||Frequently Asked Questions (FAQ)
What are Wockets?
Wockets are miniature sensors we are developing as part of this open source hardware and software project. Our goal is that Wockets will do one thing really well: get 3-axis accelerometer data into common mobile phones at a sufficiently high sampling rate to enable continuous real-time activity recognition ... but in a form factor that can be worn 24 hours per day. We want them to be affordable, easy to obtain and/or build, robust, and ergonomic. Multiple Wockets should work with the same phone, allowing application developers flexibility.
Which phones work with Wockets?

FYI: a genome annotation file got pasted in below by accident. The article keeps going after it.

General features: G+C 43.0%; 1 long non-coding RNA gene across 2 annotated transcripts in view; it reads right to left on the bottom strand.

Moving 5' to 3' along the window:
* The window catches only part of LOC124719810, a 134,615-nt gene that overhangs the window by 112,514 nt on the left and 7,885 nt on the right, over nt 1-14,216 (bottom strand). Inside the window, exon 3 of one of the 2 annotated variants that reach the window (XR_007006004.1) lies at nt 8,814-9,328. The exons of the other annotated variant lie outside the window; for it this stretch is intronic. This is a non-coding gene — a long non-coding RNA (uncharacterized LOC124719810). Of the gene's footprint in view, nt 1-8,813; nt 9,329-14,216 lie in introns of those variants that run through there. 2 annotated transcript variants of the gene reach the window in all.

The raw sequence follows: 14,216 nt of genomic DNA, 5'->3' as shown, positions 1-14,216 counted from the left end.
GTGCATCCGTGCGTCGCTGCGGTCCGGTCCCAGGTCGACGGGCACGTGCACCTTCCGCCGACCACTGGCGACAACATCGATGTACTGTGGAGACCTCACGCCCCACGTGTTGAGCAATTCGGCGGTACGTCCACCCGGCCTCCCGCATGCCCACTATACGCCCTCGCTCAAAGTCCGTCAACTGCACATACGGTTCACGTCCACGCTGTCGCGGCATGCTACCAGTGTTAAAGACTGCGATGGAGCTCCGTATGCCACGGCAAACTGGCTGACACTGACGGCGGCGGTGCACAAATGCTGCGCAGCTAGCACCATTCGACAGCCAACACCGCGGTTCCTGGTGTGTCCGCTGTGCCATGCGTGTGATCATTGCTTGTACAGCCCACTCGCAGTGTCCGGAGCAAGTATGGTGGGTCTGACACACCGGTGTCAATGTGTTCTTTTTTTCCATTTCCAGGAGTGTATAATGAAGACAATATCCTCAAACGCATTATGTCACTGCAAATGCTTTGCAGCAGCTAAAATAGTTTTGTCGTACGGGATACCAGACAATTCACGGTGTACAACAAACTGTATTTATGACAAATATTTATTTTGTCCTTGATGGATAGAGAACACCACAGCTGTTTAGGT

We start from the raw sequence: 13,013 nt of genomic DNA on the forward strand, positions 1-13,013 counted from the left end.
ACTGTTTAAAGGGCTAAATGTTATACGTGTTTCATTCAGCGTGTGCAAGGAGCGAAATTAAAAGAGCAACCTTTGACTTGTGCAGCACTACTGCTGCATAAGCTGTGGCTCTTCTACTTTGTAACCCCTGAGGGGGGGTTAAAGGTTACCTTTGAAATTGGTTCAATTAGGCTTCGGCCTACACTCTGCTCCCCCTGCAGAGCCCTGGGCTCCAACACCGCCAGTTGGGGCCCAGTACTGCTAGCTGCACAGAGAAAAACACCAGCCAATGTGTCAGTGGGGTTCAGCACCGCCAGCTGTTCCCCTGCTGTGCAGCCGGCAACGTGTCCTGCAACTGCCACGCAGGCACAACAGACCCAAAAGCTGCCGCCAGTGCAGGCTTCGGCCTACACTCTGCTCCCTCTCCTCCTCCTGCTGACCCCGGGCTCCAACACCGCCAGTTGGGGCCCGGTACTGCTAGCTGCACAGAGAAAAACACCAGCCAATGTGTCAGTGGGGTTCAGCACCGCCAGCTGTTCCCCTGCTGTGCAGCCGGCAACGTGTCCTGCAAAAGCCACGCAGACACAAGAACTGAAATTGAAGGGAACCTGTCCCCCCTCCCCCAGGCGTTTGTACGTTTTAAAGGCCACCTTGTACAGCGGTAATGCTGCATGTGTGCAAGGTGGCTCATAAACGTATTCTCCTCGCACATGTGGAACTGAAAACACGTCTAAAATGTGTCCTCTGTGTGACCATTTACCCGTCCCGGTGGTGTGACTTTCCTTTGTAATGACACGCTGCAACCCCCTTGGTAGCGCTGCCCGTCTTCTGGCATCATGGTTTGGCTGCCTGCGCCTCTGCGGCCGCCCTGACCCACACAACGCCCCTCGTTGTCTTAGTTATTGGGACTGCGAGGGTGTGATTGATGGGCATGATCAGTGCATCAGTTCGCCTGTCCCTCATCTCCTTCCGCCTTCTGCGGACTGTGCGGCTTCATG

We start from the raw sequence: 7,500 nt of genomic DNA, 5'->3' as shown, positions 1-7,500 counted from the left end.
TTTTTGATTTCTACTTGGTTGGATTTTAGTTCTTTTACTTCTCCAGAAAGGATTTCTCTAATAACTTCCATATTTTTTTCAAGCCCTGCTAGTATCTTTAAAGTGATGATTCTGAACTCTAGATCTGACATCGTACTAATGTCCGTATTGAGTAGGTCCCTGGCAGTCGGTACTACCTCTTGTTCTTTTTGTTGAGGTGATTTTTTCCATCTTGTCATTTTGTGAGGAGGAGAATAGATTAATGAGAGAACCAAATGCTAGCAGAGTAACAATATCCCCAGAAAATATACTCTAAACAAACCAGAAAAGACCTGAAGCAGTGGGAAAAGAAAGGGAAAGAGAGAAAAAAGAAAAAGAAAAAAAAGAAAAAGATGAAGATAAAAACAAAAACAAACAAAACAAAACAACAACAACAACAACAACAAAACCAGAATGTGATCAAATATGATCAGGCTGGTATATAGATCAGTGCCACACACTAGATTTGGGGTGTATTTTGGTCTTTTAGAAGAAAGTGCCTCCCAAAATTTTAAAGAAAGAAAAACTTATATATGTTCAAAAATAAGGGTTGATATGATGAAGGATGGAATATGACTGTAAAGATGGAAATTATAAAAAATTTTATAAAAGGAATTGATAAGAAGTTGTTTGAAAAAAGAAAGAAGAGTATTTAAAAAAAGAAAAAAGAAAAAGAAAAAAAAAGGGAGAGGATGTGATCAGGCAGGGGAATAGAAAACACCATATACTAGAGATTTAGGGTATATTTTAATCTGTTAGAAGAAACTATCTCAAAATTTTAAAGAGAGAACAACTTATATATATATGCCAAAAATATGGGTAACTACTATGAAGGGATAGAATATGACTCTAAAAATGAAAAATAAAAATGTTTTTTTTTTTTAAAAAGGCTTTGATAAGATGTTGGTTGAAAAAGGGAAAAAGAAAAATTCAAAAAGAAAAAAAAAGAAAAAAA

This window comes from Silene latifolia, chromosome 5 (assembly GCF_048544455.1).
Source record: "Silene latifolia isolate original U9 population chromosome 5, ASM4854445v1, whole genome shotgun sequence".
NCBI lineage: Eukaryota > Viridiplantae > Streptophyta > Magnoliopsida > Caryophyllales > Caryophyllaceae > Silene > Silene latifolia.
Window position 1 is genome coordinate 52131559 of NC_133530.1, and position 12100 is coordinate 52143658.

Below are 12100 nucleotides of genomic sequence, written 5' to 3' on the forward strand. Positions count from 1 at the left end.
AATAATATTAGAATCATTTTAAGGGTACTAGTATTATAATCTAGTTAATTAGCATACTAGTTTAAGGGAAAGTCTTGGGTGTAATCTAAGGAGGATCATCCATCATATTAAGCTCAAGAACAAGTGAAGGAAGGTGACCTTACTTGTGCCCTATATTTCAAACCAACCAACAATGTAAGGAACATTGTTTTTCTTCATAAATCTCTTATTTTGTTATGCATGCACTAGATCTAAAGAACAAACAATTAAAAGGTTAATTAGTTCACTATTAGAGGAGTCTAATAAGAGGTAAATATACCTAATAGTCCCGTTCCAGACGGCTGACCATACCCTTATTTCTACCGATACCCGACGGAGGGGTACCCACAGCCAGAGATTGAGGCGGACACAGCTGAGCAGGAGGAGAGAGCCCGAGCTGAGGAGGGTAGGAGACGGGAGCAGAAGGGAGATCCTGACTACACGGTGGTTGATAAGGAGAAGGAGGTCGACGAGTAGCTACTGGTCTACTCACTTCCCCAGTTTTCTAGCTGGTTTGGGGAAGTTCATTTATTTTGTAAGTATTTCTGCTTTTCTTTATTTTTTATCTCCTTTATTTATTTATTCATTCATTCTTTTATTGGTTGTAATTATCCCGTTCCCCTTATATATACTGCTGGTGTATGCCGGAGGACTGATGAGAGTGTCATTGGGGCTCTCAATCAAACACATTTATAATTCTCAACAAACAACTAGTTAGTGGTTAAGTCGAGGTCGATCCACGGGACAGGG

Wockets will send data via Bluetooth to phones, therefore, in theory, it should be possible to get them to work with nearly any current phones. In practice, the type of Bluetooth stack used by the phone as well as the way the phone does memory management may impact how viable the phone model is. The battery capacity of the phone will also impact what you can do with Wockets. We hope, however, with community participation, that we can eventually provide code that makes it easy to use Wockets on many different types of phone operating systems, and many different devices within each OS. We started doing software development and testing on Windows Mobile phones. We have recently switched to the Android platform. We welcome participation from experts in the other common operating systems. We plan to port the Wockets software to at least one other OS.